- Category: Organisation
- Published on Tuesday, 29 October 2013
- Written by International Socialist Network
We thought it would be useful to write to you following our Politics Conference at which we passed a motion calling for “immediate discussions with the ACI [Anticapitalist Initiative] with a view to forming a new united organisation”, explaining why we would like to pursue this and why we feel a united organisation is the right approach.
The IS Network is a new organisation, and our members are still in the process of coming together and thrashing out our views on many topics. While a majority of our members share the experience of having previously been members of the Socialist Workers Party (SWP) and see ourselves as more or less in the ‘International Socialist’ tradition, what we should do now and what that tradition means in 2013 are still very much open questions. We also have a number of new members who don’t have the same background of SWP membership, which demonstrates the appetite people have for a new kind of organisation.
Our Politics Conference was a demonstration of some of this. While we were in agreement about the core of our politics – commitment to rank and file trade unionism for example, or to militant anti-fascism – tactics, strategy and organisational form were all up for debate and there were many close votes across the weekend. For many of us, this is a learning curve, and we are still developing the methods and skills of operating in a more plural political environment. We are also working hard at integrating the fight against oppression into everything we do, for example by having liberation caucuses at all our national meetings. We are determined to do what we can not to repeat the mistakes and behaviour of the past, and of the SWP in particular.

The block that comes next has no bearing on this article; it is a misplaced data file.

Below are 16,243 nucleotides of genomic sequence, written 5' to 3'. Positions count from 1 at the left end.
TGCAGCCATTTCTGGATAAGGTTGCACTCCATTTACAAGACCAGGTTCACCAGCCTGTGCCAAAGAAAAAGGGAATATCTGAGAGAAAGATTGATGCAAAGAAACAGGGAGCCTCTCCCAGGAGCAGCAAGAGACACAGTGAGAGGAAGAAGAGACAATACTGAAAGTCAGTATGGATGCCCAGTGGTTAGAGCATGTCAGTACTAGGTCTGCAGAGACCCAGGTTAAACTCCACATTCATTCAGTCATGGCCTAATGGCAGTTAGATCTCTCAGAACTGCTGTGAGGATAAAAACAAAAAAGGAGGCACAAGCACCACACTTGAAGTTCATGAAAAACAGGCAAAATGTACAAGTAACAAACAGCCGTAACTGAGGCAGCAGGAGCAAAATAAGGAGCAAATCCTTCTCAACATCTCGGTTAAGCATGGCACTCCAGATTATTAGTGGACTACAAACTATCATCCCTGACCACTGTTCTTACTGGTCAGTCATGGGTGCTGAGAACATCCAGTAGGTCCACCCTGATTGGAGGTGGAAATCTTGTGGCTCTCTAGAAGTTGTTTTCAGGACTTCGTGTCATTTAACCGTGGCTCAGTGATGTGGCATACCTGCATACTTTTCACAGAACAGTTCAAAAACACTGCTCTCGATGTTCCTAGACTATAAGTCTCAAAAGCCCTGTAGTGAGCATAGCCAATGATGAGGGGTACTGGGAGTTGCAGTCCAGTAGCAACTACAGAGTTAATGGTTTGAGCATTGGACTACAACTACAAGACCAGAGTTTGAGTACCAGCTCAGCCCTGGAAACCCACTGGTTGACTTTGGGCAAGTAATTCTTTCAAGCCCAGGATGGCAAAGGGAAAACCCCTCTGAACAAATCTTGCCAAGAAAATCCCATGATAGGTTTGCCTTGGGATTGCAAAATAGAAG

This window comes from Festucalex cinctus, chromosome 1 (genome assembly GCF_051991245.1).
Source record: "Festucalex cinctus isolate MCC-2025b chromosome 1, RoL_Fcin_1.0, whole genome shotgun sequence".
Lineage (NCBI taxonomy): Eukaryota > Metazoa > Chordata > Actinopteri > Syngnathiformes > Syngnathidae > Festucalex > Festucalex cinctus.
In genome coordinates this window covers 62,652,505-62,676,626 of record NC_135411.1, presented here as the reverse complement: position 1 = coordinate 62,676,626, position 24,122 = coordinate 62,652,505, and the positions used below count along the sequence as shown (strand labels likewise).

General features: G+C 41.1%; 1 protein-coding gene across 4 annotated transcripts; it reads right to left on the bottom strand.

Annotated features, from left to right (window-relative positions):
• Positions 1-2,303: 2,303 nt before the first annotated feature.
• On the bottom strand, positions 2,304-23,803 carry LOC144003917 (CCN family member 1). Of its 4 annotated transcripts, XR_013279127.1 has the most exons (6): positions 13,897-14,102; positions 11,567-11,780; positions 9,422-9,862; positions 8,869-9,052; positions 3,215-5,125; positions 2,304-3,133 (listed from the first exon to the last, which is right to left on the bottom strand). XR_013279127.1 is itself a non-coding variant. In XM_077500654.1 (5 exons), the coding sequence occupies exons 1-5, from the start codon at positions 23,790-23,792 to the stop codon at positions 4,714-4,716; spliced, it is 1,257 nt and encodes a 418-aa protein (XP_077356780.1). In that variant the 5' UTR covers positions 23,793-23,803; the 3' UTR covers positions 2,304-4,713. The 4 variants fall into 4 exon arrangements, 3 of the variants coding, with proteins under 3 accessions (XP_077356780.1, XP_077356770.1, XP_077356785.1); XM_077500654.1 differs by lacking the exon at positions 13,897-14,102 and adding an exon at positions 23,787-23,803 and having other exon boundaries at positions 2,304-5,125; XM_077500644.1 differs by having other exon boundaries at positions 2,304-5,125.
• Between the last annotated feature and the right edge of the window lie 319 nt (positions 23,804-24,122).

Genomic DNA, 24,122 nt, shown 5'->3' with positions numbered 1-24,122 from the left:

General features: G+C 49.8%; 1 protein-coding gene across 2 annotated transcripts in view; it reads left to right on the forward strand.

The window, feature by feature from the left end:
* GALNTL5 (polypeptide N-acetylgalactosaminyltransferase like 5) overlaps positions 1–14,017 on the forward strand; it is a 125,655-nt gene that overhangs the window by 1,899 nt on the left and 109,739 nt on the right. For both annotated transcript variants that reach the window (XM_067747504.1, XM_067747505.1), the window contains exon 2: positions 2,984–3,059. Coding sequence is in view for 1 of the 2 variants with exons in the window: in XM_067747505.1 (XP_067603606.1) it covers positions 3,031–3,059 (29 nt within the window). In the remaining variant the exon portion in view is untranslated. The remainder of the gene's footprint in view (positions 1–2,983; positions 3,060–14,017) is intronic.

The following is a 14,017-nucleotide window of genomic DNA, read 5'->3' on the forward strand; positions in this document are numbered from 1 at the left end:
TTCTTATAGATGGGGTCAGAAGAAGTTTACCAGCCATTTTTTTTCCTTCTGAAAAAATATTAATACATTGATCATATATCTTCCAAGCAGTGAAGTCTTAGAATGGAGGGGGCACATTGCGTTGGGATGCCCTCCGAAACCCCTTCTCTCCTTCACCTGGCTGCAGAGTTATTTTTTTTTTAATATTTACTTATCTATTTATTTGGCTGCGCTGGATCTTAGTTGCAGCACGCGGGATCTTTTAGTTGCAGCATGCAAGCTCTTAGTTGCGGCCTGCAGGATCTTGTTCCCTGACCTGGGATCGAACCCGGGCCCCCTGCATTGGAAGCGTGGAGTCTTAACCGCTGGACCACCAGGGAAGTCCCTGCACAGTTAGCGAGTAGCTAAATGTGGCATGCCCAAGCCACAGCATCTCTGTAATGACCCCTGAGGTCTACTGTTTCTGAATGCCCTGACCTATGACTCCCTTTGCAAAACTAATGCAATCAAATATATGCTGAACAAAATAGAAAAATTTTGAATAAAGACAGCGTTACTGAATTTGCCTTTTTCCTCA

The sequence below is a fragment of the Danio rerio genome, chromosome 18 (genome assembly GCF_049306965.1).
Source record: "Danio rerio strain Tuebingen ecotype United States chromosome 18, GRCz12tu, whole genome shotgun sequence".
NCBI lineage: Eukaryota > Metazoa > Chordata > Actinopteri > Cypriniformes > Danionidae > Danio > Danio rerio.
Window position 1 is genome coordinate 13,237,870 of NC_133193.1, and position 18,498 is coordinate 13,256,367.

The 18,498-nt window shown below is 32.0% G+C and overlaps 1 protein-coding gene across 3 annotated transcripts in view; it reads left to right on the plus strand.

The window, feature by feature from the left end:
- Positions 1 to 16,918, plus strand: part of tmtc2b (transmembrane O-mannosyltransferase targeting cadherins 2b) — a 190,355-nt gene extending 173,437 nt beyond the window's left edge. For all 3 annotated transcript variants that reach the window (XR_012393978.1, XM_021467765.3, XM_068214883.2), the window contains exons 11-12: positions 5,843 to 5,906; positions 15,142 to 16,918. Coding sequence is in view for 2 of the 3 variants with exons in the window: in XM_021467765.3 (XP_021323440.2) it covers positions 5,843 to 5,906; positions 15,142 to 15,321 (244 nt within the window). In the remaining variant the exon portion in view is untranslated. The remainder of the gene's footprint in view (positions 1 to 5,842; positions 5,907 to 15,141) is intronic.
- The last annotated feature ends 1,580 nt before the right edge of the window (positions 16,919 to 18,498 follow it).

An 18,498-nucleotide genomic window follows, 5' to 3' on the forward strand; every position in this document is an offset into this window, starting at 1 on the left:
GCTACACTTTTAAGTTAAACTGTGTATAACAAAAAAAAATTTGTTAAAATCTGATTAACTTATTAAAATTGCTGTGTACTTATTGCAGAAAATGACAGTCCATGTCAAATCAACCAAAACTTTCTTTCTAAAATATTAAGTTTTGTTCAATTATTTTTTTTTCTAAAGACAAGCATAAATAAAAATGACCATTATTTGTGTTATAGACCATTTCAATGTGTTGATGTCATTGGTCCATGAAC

Since setting up the IS Network we have been working closely with comrades from the ACI both in our political work in different cities and regions and by sharing speakers at meetings, putting together a joint publication and so on. It has become clear through this work that both organisations are engaged in a similar project, that of revisiting the revolutionary traditions we are part of. We know that the kind of socialist groups many of us have recently left and others of us refused to join do not have all the answers and have failed to either adequately theorise the current situation or to engage in a political practice that fits with the world around us.
Part of the reason they fail to come up with adequate analyses is each of them being wedded to their particular pieces of dogma, the things that mark them out from all the other groups on the revolutionary left, and which they cannot let go of for fear of losing their uniqueness, however out of date they become or however much they don’t match reality. We know that we can’t go on like this, that it isn’t good enough any more, and both of our organisations are finding our way towards a more pluralist, open, democratic way of doing politics. Many IS Network members would agree that the ‘IS tradition’, if it means anything, means being iconoclastic, constantly reapplying our ideas to the situations we find ourselves in and rethinking where necessary.
The IS Network is committed to a project of working with much wider groups of people, from a variety of different political backgrounds and traditions, and indeed people from no particular background or tradition. We want to test things out, see what is successful and what is less so. We think that our organisations contain enough diversity to mean that unity would boost the exchange of ideas, but enough of a common goal to make it constructive and worthwhile.
International Socialist Network